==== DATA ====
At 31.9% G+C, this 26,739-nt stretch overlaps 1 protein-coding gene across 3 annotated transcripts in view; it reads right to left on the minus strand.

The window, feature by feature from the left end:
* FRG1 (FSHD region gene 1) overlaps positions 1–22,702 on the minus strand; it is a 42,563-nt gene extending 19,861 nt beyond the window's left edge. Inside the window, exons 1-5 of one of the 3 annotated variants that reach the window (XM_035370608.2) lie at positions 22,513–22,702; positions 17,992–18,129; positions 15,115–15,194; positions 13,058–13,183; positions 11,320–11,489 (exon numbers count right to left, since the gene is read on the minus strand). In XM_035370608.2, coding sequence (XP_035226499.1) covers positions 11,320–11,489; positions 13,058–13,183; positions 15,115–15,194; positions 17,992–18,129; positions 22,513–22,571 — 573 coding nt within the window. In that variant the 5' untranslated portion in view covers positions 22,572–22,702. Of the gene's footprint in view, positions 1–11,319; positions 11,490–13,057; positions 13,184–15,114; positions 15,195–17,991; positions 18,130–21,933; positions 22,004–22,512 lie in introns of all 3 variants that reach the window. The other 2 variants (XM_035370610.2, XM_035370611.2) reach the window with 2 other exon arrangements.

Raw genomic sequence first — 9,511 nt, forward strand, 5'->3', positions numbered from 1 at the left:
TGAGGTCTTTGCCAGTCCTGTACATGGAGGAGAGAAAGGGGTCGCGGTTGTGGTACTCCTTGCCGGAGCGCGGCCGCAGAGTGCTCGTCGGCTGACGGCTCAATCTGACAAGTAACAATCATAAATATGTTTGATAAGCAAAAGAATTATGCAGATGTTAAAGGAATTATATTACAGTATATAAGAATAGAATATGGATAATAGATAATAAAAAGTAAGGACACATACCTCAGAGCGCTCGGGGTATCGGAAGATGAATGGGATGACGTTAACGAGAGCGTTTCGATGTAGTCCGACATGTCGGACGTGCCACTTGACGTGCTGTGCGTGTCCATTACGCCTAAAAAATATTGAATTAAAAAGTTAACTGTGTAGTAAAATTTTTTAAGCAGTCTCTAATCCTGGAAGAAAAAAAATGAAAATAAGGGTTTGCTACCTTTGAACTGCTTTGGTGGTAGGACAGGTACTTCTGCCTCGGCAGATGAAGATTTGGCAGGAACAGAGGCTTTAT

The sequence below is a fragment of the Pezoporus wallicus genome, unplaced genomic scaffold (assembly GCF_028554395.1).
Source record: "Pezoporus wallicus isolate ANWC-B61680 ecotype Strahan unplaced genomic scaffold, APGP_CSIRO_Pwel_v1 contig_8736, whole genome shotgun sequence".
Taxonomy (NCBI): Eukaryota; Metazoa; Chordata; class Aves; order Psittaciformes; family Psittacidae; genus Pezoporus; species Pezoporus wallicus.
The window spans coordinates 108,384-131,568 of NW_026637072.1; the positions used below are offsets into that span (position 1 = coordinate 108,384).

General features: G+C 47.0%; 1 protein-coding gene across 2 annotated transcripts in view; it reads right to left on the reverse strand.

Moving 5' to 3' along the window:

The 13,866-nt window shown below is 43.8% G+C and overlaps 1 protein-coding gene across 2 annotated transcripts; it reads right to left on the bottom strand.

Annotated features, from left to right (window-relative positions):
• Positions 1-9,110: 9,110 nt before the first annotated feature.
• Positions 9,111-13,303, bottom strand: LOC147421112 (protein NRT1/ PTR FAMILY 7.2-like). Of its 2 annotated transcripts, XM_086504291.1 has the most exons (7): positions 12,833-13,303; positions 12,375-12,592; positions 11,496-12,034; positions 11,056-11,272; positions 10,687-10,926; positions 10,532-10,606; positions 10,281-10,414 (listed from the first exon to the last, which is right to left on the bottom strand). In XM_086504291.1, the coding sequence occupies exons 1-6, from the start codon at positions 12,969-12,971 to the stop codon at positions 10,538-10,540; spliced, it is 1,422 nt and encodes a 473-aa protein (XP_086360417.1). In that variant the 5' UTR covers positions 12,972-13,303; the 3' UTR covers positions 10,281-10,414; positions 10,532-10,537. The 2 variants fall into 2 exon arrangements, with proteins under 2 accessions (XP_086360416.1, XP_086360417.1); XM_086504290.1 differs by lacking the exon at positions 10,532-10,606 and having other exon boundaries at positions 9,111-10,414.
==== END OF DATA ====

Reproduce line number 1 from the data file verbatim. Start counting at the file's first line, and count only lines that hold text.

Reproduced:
At 31.9% G+C, this 26,739-nt stretch overlaps 1 protein-coding gene across 3 annotated transcripts in view; it reads right to left on the minus strand.